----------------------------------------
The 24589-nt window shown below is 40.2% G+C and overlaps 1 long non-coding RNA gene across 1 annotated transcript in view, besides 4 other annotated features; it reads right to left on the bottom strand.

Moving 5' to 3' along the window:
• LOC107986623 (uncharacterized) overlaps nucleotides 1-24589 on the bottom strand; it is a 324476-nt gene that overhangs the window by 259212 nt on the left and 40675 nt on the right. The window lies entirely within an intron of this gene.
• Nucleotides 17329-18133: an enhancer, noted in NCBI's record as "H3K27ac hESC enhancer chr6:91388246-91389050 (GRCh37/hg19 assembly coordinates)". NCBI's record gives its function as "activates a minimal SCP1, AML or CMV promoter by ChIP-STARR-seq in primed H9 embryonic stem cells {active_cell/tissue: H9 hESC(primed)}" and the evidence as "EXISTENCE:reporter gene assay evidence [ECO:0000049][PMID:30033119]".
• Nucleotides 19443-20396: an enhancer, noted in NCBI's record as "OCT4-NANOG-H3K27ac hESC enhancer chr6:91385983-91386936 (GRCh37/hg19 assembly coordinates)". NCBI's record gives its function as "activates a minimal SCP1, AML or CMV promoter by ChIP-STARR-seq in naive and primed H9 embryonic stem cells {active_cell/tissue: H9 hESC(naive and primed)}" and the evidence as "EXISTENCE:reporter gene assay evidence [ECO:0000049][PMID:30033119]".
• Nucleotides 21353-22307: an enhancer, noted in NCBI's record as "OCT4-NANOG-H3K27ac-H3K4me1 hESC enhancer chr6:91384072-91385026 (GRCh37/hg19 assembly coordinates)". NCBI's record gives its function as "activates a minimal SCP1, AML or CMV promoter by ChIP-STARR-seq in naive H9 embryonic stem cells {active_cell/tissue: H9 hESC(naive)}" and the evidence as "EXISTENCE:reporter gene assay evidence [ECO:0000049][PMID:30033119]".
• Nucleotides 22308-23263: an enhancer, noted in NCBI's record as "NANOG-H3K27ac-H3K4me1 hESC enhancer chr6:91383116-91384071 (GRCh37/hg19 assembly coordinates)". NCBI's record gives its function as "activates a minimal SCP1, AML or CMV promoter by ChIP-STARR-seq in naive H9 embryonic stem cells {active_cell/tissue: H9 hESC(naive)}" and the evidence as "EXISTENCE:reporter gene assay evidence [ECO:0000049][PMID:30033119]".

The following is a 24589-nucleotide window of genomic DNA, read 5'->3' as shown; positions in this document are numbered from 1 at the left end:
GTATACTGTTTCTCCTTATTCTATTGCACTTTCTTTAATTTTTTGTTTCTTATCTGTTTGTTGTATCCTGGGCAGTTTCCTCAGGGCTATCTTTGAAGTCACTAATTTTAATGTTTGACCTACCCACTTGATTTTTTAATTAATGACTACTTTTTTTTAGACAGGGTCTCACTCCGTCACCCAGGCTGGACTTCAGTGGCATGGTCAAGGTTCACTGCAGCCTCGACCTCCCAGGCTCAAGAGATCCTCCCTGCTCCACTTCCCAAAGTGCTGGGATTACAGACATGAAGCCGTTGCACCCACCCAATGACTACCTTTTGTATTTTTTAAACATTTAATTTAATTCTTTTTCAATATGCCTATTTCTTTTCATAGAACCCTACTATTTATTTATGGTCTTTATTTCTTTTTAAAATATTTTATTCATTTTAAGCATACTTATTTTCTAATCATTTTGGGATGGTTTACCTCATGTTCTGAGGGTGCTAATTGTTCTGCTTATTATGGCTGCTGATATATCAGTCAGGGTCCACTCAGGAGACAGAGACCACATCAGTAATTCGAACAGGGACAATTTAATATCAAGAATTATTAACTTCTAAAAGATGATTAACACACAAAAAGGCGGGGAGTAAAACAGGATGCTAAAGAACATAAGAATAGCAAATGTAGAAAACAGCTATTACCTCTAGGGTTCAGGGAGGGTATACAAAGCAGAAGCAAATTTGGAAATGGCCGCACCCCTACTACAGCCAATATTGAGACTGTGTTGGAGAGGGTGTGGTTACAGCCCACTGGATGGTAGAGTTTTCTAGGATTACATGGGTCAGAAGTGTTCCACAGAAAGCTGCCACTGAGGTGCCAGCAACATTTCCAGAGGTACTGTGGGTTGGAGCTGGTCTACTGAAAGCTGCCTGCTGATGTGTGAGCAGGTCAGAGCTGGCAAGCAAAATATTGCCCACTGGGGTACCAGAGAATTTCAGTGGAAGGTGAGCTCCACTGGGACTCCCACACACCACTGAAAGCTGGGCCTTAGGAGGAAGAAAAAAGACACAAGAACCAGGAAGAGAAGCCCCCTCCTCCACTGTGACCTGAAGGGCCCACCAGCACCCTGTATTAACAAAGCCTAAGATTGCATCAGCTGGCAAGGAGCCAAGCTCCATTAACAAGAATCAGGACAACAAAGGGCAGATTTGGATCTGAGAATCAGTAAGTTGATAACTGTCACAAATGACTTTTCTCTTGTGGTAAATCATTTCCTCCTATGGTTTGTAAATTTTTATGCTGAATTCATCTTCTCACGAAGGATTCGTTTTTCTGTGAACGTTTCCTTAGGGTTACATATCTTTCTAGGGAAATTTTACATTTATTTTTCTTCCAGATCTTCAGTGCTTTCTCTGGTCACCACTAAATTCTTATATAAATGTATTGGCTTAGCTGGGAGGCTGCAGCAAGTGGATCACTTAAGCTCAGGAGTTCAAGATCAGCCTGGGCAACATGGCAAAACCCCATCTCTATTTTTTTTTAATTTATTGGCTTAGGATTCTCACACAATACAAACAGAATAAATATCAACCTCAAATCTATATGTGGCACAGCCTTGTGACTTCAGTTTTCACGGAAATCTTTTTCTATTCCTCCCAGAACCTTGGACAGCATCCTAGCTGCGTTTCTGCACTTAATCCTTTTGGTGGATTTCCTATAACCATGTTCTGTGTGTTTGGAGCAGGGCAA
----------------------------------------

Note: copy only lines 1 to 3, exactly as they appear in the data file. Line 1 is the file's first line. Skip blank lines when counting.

The 24589-nt window shown below is 40.2% G+C and overlaps 1 long non-coding RNA gene across 1 annotated transcript in view, besides 4 other annotated features; it reads right to left on the bottom strand.

Moving 5' to 3' along the window:
• LOC107986623 (uncharacterized) overlaps nucleotides 1-24589 on the bottom strand; it is a 324476-nt gene that overhangs the window by 259212 nt on the left and 40675 nt on the right. The window lies entirely within an intron of this gene.